OR WAIT null SECS
Angie Drakulich was editorial director of Pharmaceutical Technology.
Senator Chuck Grassley (R-IA) sent a letter to Amgen (Thousand Oaks, CA) last week asking the company to account for the high rebates it has given to certain physician groups who bought Aranesp.
Washington, DC (Apr. 10)-Senator Chuck Grassley (R-IA) sent a letter to Amgen (Thousand Oaks, CA) last week asking the company to account for the high rebates it has given to certain physician groups who bought its "Aranesp" medicine. This particular anti-anemia drug treats kidney and cancer patients.
“Some oncology practices in some states are receiving unusually high rebates for purchasing Aranesp,” wrote Grassley. “These trends underscore the need for greater transparency in the financial relationships between drug makers and doctors. Patients deserve to know what’s going on as they make decisions about their health and safety based on the advice of their doctors.”
According to Grassley’s letter, Amgen paid nearly $800 million in rebates to more than 6000 facilities in 2006, including to group practices, hospital inpatient and outpatient departments, home health agencies, and skilled nursing facilities.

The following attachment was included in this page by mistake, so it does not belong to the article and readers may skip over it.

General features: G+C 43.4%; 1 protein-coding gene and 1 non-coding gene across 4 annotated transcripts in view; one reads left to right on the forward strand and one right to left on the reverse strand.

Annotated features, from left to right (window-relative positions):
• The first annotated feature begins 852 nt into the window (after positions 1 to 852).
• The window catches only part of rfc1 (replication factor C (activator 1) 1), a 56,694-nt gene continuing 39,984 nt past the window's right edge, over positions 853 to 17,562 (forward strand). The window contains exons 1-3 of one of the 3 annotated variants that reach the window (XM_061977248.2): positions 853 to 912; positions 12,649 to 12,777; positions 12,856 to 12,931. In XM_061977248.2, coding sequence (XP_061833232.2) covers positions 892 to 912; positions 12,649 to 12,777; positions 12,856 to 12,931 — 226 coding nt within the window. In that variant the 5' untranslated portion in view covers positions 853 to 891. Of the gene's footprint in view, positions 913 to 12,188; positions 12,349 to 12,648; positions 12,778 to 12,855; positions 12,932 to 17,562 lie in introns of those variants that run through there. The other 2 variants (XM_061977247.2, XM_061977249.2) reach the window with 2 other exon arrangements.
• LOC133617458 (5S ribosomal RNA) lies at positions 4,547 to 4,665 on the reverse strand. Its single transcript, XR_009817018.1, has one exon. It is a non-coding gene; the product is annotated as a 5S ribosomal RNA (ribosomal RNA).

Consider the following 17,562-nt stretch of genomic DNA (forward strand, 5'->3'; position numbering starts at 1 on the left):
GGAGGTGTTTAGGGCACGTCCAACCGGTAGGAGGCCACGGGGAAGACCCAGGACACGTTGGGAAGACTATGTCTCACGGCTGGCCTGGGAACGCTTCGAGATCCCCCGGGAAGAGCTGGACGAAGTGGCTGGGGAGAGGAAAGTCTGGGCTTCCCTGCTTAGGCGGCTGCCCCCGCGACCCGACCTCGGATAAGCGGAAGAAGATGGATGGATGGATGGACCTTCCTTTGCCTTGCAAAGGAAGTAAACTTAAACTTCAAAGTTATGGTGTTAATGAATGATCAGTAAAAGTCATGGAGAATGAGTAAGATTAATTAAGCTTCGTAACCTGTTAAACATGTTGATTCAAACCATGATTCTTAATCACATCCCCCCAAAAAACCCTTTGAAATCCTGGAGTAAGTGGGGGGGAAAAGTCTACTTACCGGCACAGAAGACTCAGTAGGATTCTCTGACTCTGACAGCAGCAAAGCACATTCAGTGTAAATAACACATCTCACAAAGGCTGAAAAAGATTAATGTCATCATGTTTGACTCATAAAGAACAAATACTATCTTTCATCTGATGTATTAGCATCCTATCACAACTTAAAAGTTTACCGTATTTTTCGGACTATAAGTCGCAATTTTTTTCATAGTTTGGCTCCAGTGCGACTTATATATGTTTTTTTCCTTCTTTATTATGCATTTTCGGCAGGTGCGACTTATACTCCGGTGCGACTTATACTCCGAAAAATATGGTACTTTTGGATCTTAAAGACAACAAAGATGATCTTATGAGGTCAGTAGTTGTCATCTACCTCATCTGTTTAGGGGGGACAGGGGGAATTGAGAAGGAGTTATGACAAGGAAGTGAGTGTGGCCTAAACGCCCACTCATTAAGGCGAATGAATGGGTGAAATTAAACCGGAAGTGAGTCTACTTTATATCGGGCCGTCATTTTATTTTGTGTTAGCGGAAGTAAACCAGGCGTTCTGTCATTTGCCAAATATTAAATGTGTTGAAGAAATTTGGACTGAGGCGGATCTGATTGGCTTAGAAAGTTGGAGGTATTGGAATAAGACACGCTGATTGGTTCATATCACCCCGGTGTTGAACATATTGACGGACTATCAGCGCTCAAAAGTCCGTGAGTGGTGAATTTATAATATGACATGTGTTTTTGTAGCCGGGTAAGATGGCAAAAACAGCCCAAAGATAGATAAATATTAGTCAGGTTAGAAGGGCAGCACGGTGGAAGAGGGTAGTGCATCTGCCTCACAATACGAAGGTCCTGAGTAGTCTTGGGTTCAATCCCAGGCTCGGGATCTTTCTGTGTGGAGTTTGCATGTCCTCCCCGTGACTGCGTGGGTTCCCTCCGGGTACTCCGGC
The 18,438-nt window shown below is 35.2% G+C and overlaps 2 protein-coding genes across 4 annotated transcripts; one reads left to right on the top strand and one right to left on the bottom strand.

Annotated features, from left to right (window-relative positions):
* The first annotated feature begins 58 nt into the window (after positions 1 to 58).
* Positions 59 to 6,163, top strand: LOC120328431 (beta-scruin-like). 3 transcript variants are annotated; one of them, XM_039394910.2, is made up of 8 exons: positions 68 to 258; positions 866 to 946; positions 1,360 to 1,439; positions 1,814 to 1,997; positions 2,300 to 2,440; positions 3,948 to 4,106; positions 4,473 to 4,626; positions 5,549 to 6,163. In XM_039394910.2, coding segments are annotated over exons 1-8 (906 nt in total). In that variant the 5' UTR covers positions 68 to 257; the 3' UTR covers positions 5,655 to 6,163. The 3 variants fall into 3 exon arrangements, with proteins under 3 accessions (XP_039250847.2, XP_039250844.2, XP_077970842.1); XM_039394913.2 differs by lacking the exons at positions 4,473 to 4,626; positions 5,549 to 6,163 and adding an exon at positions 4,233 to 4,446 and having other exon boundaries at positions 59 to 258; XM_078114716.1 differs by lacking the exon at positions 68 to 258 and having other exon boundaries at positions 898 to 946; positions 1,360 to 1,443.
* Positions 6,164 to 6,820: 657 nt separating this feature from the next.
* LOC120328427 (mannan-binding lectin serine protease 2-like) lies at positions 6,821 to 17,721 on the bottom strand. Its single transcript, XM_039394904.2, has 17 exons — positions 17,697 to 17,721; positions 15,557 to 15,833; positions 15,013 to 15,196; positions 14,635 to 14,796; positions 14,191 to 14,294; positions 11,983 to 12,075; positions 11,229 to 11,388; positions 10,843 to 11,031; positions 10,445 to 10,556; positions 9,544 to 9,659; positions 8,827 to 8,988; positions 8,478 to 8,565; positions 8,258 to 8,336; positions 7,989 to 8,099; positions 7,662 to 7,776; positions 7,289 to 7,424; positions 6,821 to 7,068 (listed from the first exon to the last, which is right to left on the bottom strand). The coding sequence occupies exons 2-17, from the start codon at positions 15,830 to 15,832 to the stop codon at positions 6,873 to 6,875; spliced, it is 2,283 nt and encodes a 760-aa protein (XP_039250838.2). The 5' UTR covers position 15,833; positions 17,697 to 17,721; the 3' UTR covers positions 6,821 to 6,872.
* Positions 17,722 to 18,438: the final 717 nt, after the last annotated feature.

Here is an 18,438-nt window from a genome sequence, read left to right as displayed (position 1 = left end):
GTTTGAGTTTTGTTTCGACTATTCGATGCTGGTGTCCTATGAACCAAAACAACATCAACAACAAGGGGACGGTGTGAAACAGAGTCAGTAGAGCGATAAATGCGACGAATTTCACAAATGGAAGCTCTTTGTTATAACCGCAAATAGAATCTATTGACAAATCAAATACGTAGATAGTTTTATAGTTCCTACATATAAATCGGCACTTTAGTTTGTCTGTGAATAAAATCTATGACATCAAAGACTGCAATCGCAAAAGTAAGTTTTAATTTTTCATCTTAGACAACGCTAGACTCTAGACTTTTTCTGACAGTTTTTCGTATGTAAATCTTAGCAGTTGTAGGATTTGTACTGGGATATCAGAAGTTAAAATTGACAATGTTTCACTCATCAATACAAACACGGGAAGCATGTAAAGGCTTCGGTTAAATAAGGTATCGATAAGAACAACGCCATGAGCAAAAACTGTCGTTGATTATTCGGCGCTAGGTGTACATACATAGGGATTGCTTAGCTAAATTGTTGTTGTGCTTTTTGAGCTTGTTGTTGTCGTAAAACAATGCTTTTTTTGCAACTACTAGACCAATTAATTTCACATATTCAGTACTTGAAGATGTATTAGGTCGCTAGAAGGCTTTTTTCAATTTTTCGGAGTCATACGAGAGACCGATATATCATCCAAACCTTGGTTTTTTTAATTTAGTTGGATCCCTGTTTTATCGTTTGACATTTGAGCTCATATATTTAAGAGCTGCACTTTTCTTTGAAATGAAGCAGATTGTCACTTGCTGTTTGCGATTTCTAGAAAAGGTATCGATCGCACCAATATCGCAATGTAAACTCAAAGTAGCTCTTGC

Grassley obtained the information about Amgen’s discounts from an earlier inquiry. He has been
greater access by the US Food and Drug Administration to study results for anti-anemia drugs. An FDA advisory committee, in fact, recommended limiting the use of these drugs among cancer patients in March because of safety concerns. Specifically, the panel recommended that anti-anemia drugs no longer be taken by patients with breast cancer or head and neck cancer until more information about the drugs’ effect is known. In some cases, the drugs may make patients’ situations worse, it has been reported. This recommendation also affects Johnson & Johnson’s anti-anemia drug, "Procrit."
Amgen has not yet commented on Grassley’s letter. The Senator has actively followed the pharmaceutical industry and its regulation during the past year, specifically regarding imported products. See related articles below:
"China, Here We Come," Says FDA, Mar. 20 ePT
We Need More Overseas Inspections
, October 2007
Senator Questions FDA's Foreign Inspections, Aug. 16 ePT